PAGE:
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How to Do a Fabric Bleed Test to Make Sure Dyes are Stable

Perform a Test if You Aren't Sure Dyes Won't Bleed in the Wash

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How to Do a Fabric Bleed Test Janet Wickell

Some quilting cottons bleed (lose their dyes) when washed, especially fabrics with vivid colors like red and purple. The dyes can stain other fabrics in your washload or, even worse, patches in a quilt that took ages to make.

Perform this easy fabric bleed test on any cotton fabrics you suspect might not be stable.

Bleed Test the Fabric

  1. Submerge a small piece of a fabric in soapy water -- a 2-inch square is fine. Use the same soap and water temperature you normally use to wash fabrics and quilts.
  2. Let the fabric sit in the soapy solution for about 30 minutes, then check to see if the water is discolored. If it is, the fabric bleeds and the dyes could potentially damage other fabrics.
  3. If the water is clear, try one more thing to make sure the dyes won't transfer onto adjacent fabrics when wet. Remove the patch and, without rinsing, place it on a white paper towel. Wait a bit and check to see if dye has transferred onto the toweling. If it did, chances are good that it will transfer dye onto adjacent patches when your quilt is washed.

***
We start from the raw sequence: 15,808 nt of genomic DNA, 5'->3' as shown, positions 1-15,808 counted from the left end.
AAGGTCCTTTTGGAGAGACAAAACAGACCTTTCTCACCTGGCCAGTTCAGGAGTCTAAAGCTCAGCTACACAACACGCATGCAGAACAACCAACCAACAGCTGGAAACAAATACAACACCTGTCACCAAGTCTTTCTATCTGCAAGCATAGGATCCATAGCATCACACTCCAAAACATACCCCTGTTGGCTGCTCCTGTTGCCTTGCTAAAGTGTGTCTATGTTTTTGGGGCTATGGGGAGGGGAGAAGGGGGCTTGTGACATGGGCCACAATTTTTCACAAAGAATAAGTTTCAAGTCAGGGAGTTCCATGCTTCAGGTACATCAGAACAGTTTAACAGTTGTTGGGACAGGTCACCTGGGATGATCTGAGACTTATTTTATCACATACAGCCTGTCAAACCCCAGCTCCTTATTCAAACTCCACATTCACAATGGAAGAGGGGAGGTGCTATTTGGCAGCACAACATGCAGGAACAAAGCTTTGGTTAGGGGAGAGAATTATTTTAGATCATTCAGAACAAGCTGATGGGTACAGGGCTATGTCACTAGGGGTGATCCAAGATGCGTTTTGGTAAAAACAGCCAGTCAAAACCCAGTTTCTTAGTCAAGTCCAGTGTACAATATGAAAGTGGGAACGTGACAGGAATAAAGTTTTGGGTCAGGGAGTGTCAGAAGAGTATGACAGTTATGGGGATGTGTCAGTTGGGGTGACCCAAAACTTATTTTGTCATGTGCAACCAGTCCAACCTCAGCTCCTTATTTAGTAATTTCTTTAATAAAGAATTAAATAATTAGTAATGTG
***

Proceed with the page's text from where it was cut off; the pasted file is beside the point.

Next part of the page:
4. Rinse out the soap and dry your test patch, then perform the bleed test again. If bleeding continues, do not use the fabric in your quilts.

If you must use a fabric that bleeds or transfers, purchase a commercial dye fixative, such as Retayne, to help make the dyes more permanent. Treat a snip of fabric, following the instructions carefully, then try the bleed test again.

A product called Synthrapol, sold by companies that cater to fabric dyeing, helps keep colors suspended in the wash, where they are prevented from staining other fabrics. Some quilters use a product called Color Catcher®, which resembles dryer softener sheets. Just toss one of the 'catchers' into the wash, where it absorbs loose dyes. 

Most fabrics produced by companies that cater to quilters do not bleed, but it's a good idea to do a bleed test on all vivid fabrics until you have a good understanding of which fabrics you can trust.

Fabric Helpers

 

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